ST. PETERSBURG, Fla. -- In St. Petersburg, Tuesday night’s debate is the battle of the Ricks. A debate between current Mayor Rick Kriseman and his political opponent in the upcoming election, former St. Pete Mayor Rick Baker.
When 10Investigates blew the manhole cover off the city of St. Pete's sewer problems in 2015, who knew it would become the key issue of this year's mayoral race.
“You know, when everything’s backed up, it's not good for our children,” said resident Shari Matthews.
Marie Wentzel, who also lives in St. Petersburg, agreed. “Yes, it is a big problem and it's something that definitely needs to be addressed,” she said.
Prosecutors say there was no criminal violation, but a scathing report from the Florida Fish and Wildlife Conservation Commission blames Kriseman's administration for not heeding the warning from mid-level utility employees about capacity issues created by closing the Albert Whited Water Treatment Plant. As a result, millions of gallons of partially treated sewage was dumped into local waterways when heavy rains came and the system failed.
Baker is running ads pounding Kriseman on the issue and the hundreds of millions of dollars that must now be spent on infrastructure to upgrade the system.
Kriseman's supporters have hit back with political flyers saying he inherited the problem, and blaming Baker and other administrations before his for kicking the can down the road instead of fixing the leak issues when they were mayor.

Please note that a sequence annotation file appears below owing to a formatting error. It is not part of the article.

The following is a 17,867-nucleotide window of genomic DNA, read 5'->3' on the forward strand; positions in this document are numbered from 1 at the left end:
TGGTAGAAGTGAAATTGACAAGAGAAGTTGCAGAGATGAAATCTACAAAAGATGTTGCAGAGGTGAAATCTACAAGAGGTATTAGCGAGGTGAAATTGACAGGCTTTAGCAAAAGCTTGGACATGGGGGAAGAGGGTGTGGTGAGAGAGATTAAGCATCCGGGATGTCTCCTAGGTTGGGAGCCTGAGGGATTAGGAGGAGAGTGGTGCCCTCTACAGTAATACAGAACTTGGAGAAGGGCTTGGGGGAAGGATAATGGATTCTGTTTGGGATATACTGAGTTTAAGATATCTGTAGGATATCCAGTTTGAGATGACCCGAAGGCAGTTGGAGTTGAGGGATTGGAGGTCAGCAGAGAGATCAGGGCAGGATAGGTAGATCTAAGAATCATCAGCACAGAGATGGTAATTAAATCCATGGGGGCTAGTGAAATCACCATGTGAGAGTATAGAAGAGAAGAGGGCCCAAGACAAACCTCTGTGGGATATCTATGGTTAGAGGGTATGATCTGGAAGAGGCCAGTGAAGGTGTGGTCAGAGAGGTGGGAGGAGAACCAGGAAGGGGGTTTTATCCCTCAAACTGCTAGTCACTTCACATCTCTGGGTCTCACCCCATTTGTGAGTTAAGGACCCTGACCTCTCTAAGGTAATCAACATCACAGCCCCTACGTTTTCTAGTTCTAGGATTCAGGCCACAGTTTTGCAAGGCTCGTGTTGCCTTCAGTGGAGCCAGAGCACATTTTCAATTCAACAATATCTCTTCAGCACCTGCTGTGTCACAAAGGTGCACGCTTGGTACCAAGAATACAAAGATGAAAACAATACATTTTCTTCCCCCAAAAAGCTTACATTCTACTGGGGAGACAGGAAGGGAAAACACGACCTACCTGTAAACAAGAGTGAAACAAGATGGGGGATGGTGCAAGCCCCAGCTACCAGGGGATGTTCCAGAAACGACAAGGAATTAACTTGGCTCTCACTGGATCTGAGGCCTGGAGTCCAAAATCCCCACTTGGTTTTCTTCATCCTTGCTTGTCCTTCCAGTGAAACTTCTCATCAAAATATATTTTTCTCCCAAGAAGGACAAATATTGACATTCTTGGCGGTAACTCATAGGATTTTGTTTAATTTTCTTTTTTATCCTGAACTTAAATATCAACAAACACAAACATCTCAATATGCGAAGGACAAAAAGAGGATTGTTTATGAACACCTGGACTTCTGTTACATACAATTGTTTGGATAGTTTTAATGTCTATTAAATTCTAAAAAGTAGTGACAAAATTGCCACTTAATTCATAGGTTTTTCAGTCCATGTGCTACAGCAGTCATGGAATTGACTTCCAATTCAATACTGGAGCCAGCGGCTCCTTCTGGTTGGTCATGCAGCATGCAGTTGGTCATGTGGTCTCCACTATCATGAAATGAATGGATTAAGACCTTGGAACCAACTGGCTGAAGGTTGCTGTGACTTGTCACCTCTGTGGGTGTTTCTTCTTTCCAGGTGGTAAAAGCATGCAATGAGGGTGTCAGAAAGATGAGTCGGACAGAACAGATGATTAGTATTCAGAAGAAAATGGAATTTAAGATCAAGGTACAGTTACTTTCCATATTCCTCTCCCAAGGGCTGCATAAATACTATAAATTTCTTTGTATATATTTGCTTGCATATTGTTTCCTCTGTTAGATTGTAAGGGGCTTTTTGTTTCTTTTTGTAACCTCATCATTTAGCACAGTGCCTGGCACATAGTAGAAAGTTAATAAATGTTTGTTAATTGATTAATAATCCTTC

At their previous debate, Baker said the issues were Kriseman’s responsibility. “In April 2015, Mayor Kriseman closed the Albert Whited plant. Four months after that, we dumped 31,000,000 gallons of sewage into Tampa Bay and into Clam Bayou.”
Kriseman said the infrastructure upgrades were needed long before he took office. “All we can guarantee is that we're going to do everything we can to build for what our expectations of the future are,” he said.
Most residents who talked about the issue ahead of Tuesday’s debate said the sewage issue ranks as a five or six out of 10 for them.
Jobs, traffic and homelessness were considered higher priorities.
“I don't want to just concentrate on the sewage and not on the other things that affect people,” said resident Kathryn Clark.
10News Political Expert Lars Hafner says he understands Kriseman's strategy to dilute the sewer issue by using his own weakness against his political opponent, but thinks the current mayor has accomplishments he could point to instead.
“Such as the Tampa Bay Rays, in order to look to the future of the baseball club. He got The Pier accomplished. He got a new police chief in,” said Hafner. “All of those issues are being obscured because of the sewer issue.”
Hafner said Baker also has a positive record to run on with a long list of accomplishments during his years as Mayor, including large improvements in the city’s schools.
“It shouldn't have happened, but it can be blamed on three administrations,” said city resident Mike Mann, “Not just one.”
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